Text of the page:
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Questions about weather Offsets

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All I've ever wanted to do with this project is to get a simple, 0-5 reading of precipitation/turbulence from a cloud layer. I didn't know it was so difficult!

I have read that text file four times, and I still don't understand.

Anyway, IF I can get an application to work with this FSUIPC Acceptance thing (where FSUIPC "fills in" the weather), can I THEN use SIOC to derive the Offset such as CE8D?

You mention ActiveSky. I use REX2, which, whilst it is a texture program at heart, does come with a nice weather engine. Can I use this?

I understand that the program "requests" the data, FSUIPC "requests" it from FSX, then it is replied back. The Offsets are then populated -> At this point can they be used by something like SIOC?

If not I'm tempted just to use the old FS98 Offsets. However, I don't want to because a radar that tells you what weather is like AT your aircraft isn't much use! I need to know what's AHEAD or AROUND me.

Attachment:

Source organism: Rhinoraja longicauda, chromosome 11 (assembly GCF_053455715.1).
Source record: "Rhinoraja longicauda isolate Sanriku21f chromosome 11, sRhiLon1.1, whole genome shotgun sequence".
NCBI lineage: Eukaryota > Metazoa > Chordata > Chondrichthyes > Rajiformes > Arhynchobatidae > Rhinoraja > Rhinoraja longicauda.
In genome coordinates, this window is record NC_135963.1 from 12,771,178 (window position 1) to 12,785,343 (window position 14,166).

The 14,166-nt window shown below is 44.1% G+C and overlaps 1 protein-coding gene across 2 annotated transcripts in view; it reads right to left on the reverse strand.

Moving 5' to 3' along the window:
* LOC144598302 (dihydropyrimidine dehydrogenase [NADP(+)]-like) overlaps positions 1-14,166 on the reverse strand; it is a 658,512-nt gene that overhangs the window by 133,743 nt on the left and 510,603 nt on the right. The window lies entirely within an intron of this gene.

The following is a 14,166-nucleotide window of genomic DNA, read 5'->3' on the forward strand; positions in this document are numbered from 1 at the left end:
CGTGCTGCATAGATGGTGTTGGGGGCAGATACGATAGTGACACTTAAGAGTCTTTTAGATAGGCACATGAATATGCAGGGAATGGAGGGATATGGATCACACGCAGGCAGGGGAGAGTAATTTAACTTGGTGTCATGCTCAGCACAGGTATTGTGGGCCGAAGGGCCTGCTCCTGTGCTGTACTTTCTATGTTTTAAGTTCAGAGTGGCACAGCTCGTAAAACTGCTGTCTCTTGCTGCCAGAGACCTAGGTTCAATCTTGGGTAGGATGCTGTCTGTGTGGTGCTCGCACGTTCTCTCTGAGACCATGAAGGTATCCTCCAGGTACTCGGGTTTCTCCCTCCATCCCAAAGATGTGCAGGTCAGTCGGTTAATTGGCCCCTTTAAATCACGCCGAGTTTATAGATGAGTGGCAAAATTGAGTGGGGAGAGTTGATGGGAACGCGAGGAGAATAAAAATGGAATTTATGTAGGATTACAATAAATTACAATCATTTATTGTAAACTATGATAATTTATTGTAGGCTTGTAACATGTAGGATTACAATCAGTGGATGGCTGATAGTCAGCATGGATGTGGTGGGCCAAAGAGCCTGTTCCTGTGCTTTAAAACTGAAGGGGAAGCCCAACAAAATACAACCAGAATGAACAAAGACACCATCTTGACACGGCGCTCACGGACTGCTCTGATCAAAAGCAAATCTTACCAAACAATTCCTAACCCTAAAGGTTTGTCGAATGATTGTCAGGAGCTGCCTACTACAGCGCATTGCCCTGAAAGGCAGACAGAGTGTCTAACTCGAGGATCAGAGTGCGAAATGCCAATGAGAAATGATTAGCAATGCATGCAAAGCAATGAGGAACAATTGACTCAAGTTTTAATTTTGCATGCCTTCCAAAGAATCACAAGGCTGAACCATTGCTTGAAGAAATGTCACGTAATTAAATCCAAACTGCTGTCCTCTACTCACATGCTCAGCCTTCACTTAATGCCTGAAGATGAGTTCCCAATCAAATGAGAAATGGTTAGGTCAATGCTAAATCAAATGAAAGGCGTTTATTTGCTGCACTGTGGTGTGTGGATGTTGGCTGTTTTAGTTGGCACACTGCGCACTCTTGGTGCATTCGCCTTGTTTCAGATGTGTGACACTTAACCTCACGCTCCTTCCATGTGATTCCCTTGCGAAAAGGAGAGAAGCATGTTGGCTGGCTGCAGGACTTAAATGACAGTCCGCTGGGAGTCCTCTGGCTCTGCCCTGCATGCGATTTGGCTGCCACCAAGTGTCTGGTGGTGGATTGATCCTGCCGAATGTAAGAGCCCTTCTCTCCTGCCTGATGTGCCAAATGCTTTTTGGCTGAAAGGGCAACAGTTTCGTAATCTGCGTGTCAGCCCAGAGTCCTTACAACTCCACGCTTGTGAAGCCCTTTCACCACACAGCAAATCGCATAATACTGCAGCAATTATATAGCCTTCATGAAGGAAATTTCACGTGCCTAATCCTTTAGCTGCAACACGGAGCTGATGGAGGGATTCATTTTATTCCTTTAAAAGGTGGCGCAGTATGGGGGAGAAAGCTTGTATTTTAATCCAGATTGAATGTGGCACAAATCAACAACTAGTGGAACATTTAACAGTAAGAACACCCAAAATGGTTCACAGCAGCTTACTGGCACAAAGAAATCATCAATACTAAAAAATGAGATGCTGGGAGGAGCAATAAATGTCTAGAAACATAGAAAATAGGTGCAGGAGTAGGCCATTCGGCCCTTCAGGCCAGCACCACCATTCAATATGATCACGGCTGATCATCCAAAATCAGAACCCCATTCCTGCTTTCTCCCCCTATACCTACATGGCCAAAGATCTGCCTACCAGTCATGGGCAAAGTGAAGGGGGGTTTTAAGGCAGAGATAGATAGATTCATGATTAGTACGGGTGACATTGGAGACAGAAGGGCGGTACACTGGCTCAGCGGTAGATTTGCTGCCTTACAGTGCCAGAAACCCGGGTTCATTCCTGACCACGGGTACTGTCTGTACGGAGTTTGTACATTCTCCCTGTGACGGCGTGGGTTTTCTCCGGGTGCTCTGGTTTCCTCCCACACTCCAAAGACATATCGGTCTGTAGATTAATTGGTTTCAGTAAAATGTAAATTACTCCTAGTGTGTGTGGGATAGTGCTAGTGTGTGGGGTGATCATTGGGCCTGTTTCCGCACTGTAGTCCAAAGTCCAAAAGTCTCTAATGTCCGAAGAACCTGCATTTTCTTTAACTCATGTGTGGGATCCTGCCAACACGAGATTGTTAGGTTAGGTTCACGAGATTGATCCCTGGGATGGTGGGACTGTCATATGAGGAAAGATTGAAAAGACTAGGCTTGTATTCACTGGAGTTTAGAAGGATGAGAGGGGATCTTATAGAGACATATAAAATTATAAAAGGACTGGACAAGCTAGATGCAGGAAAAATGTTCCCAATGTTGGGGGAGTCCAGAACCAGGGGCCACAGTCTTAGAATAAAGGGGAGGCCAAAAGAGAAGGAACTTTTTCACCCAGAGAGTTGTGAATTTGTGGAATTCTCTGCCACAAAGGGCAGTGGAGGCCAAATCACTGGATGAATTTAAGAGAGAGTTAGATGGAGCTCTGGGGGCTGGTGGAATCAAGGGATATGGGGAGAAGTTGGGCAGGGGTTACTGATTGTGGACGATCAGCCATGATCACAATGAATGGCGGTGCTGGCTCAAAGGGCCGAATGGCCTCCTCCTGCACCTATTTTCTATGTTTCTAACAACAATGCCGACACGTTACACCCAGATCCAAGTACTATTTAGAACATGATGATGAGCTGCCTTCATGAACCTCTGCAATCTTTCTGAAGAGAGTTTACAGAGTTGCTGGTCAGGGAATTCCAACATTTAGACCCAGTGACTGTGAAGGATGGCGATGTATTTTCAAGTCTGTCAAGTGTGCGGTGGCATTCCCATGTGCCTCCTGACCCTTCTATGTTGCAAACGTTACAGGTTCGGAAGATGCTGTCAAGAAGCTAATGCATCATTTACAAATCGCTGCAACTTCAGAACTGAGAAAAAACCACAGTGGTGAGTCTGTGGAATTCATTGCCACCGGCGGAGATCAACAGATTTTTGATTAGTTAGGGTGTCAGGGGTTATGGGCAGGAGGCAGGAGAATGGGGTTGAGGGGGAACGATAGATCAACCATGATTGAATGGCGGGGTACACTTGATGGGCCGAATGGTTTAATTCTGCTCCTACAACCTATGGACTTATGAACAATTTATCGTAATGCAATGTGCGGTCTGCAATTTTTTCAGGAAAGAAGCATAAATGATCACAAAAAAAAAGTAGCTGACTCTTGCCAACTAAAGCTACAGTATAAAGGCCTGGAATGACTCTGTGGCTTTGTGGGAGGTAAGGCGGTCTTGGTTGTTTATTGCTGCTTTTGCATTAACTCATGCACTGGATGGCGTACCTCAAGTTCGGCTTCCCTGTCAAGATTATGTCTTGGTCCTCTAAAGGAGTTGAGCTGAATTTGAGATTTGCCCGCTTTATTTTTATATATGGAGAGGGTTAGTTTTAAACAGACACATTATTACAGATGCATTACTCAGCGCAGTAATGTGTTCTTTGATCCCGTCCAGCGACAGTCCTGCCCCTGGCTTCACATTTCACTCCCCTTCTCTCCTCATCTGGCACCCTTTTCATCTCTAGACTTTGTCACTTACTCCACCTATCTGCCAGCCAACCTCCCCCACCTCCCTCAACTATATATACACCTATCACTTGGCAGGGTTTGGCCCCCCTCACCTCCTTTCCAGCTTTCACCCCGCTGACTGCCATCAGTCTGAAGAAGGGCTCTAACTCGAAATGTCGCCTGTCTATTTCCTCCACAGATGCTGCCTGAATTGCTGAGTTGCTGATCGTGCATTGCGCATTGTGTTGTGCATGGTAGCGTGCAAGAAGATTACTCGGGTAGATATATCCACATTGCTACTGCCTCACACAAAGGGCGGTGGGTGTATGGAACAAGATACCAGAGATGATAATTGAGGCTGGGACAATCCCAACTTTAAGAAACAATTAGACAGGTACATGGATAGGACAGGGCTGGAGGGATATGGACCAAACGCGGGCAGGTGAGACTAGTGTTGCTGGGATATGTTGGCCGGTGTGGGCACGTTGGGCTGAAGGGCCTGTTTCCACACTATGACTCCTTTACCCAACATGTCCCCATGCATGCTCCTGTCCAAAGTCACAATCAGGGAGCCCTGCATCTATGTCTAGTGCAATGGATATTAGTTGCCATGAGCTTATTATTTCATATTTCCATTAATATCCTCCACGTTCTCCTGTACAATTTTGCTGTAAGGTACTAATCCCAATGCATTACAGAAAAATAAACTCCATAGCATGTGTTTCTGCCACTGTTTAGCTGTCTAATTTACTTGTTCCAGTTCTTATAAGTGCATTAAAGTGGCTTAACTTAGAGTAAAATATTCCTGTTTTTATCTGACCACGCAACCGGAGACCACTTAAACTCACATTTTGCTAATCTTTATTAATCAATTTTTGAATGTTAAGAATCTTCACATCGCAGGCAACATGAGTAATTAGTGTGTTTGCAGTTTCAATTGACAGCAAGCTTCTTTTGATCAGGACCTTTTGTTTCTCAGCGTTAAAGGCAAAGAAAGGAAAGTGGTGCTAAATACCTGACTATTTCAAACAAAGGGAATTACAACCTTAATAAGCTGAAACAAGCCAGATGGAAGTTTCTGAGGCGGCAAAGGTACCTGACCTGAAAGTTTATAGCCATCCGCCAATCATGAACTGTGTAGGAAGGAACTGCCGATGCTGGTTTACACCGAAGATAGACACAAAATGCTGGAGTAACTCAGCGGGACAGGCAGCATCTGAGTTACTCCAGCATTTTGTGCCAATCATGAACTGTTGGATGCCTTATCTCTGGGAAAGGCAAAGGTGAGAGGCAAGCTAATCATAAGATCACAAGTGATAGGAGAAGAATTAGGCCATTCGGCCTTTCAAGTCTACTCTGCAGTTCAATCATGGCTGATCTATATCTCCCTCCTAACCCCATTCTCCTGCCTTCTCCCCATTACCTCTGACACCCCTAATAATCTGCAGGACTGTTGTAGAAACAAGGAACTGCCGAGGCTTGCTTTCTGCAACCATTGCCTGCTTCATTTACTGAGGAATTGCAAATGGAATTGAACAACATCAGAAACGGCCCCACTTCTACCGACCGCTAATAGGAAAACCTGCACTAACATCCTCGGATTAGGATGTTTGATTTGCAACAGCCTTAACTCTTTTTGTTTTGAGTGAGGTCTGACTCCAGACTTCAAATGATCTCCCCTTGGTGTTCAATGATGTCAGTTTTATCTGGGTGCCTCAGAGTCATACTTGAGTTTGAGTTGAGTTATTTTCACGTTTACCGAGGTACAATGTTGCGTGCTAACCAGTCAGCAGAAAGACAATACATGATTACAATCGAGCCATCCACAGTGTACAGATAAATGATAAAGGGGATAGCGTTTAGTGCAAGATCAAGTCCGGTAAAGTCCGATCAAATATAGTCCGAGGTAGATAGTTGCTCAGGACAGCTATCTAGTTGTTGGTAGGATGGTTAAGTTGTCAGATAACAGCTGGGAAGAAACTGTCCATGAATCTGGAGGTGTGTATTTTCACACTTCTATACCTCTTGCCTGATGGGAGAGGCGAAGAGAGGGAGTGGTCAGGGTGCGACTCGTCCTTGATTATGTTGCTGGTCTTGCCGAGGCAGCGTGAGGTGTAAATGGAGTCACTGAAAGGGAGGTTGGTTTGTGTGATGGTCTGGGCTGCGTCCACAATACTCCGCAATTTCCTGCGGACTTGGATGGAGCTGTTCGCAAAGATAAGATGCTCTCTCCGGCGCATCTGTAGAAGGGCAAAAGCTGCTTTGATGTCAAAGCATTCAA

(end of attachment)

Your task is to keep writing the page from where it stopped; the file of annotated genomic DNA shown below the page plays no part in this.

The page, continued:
If REX2 makes a request for the FSUIPC Weather through a NWI Command, can I then use SIOC to read Offset CE8D and get an output?

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Hi Pete,

I've decided to use the older Offsets, since we're clearly not understanding each other here.

So, I have a question. What is the difference between "Upper" and "Lower" cloud Turbulences (For Offsets like $0EEA). Logically, I thought it was the highest cloud layer, or something along those lines, but for some reason, when I had 4 cloud layers set, it only ever applied to layer 2, which was BELOW me.

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All I've ever wanted to do with this project is to get a simple, 0-5 reading of precipitation/turbulence from a cloud layer. I didn't know it was so difficult!

It isn't, it is dead easy for a known place -- i.e. at the aircraft. That's the ONLY known place. For everywhere else you need to say WHERE it is you want that information for. Don't you see that? Isn't it blindingly obvious? How does the system (FSUIPC + FSX) "guess" where it is you want the weather for? Obviously you have to tell it!!!

Anyway, IF I can get an application to work with this FSUIPC Acceptance thing (where FSUIPC "fills in" the weather), can I THEN use SIOC to derive the Offset such as CE8D?

How do you get this application to get the weather at the place you want it?

You mention ActiveSky. I use REX2, which, whilst it is a texture program at heart, does come with a nice weather engine. Can I use this?

No. it sets the weather, not reads it. And it uses SimConnect directly, not via FSUIPC.

If not I'm tempted just to use the old FS98 Offsets. However, I don't want to because a radar that tells you what weather is like AT your aircraft isn't much use! I need to know what's AHEAD or AROUND me.